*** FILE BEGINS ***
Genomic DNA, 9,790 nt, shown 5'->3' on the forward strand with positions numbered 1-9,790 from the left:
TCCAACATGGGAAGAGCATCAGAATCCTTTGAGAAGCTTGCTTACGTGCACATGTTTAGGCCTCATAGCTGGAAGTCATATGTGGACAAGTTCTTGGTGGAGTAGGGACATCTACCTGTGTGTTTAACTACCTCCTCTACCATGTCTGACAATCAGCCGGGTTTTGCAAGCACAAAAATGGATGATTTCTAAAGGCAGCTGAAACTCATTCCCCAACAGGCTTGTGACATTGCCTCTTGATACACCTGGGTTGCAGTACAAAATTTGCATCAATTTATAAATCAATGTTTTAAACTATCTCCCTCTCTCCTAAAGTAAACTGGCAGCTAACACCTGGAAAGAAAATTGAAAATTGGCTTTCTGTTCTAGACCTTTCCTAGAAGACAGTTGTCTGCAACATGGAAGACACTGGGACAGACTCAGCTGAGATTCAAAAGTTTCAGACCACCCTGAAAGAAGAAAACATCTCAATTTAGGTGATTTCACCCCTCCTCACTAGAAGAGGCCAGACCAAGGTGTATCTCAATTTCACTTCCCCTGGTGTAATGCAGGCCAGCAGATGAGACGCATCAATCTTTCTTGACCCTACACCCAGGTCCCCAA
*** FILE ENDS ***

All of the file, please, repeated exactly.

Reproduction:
Genomic DNA, 9,790 nt, shown 5'->3' on the forward strand with positions numbered 1-9,790 from the left:
TCCAACATGGGAAGAGCATCAGAATCCTTTGAGAAGCTTGCTTACGTGCACATGTTTAGGCCTCATAGCTGGAAGTCATATGTGGACAAGTTCTTGGTGGAGTAGGGACATCTACCTGTGTGTTTAACTACCTCCTCTACCATGTCTGACAATCAGCCGGGTTTTGCAAGCACAAAAATGGATGATTTCTAAAGGCAGCTGAAACTCATTCCCCAACAGGCTTGTGACATTGCCTCTTGATACACCTGGGTTGCAGTACAAAATTTGCATCAATTTATAAATCAATGTTTTAAACTATCTCCCTCTCTCCTAAAGTAAACTGGCAGCTAACACCTGGAAAGAAAATTGAAAATTGGCTTTCTGTTCTAGACCTTTCCTAGAAGACAGTTGTCTGCAACATGGAAGACACTGGGACAGACTCAGCTGAGATTCAAAAGTTTCAGACCACCCTGAAAGAAGAAAACATCTCAATTTAGGTGATTTCACCCCTCCTCACTAGAAGAGGCCAGACCAAGGTGTATCTCAATTTCACTTCCCCTGGTGTAATGCAGGCCAGCAGATGAGACGCATCAATCTTTCTTGACCCTACACCCAGGTCCCCAA